The story told by John E, Nowak is about how the Justices of the Supreme Court have used their power to either protect or harm the interests of racial minorities during the past sixty years.
Because the events leading to the Supreme Court’s initial concern for protecting racial minorities from political oppression have been examined by others,’ I will focus on the decline of Supreme Court concern for racial minorities between 1973 and 1993.
Nowak’s story according to him, is really about how fifteen people used the nine voting positions on the Court. Those people are Chief Justices Burger and Rehnquist, and Justices Douglas, Brennan, Stewart, White, Marshall, Blackmun, Powell, Stevens, O’Connor, Scalia, Kennedy, Souter, and Thomas
The Supreme Court’s approach to civil rights issues of importance to racial minorities has undergone dramatic shifts during this century. The attitudes and rulings of the Justices concerning civil rights issues can be divided into six time periods.
First, in the pre-New Deal era, the Court did virtually nothing to protect racial minorities from discrimination and oppression in our economic and political system.
Second, from the late 1930s through the early 1950s, the Justices slowly began to protect racial minorities with incremental shifts in the Court’s rulings concerning the meaning of equal protection and the scope of congressional power.
Third, in the “first Warren Court,” from 1954 to the early 1960s (while Earl Warren was Chief Justice), the Court made dramatic statements about the principle of racial equality but proceeded cautiously, as it faced a society unwilling to accept a more liberal view of civil rights.
Fourth, in the “second Warren Court,” from the early 1960s to the early 1970s (during the first years when Warren Burger was Chief Justice), the Court was an active leader in the protection of civil rights through its rulings concerning equal protection and its expansive reading of federal civil rights statutes.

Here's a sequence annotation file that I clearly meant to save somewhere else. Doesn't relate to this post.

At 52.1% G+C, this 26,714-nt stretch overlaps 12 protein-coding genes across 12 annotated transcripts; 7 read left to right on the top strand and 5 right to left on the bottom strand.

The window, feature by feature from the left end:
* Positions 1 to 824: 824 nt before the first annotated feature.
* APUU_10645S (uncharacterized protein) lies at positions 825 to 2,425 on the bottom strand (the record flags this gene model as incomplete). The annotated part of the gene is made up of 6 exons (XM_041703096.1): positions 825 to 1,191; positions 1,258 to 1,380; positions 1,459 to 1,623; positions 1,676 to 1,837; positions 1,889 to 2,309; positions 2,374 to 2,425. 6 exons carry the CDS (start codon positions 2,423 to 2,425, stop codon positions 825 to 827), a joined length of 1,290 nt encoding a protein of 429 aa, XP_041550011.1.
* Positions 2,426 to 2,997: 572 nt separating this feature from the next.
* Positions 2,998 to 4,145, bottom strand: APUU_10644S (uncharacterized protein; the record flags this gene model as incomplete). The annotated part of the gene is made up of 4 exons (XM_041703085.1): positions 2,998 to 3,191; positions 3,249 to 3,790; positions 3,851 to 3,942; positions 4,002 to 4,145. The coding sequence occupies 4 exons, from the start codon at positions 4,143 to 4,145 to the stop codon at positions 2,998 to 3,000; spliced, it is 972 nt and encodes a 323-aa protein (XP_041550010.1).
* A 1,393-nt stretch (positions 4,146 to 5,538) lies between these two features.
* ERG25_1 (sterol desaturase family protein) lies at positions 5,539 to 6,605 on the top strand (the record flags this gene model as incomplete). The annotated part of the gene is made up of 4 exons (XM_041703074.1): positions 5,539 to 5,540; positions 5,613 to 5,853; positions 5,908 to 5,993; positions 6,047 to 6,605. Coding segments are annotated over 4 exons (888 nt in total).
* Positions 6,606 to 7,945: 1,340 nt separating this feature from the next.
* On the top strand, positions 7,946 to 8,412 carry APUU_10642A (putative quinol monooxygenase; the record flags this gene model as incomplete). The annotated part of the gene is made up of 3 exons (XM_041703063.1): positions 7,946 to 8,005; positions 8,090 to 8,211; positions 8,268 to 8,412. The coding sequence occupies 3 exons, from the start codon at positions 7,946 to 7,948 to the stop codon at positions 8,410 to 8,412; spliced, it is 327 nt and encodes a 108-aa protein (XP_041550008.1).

Fifth, from the mid-1970s through the mid-1980s the Court seemed to vacillate in its rulings regarding civil rights issues. Finally, since the late 1980s, the Supreme Court seems to have turned against racial minorities, as it has narrowed earlier rulings concerning the Equal Protection Clause and restricted the efforts of legislatures to help racial minorities.
The Warren Court also gave an expansive reading to Congress’ power under section 2 of the Thirteenth Amendment and revived some Reconstruction Era civil rights statutes.
A provision of the 1866 Civil Rights Act, now codified as 42 U.S.C. § 1982, guarantees the same rights to each person “as [are] enjoyed by white citizens [of the state, territory, or locality] to inherit, purchase, lease, sell, hold, and convey real and personal property.”‘ For a century, this statute did little to protect the interests of racial minorities.
Finally, in Jones v. Alfred H. Mayer Co.,85 the Court found that the statute was a proper exercise of Congress’ power under section 2 of the Thirteenth Amendment, and that it made illegal the actions of builders and realtors in refusing to sell or lease property to racial minorities.86
The Court endorsed the view that Congress, under the powers granted to it by section 2 of the Thirteenth Amendment, could prohibit racial discrimination that the Justices might not independently believe constituted an incident of slavery that was proscribed by section 1 of the Amendment.”
Congress could rationally conclude that racial discrimination in our society today might be one of the consequences of the fact that we were once a society that legalized slavery.88
The Court found that any restriction on the congressional authority to enforce this statute would mean that the Thirteenth Amendment promise that slavery had ended would be a “mere paper guarantee.” 9
In the next year, the Supreme Court found that section 1982 proscribed racial discrimination in rental properties and in transactions related to membership in a recreational facility.”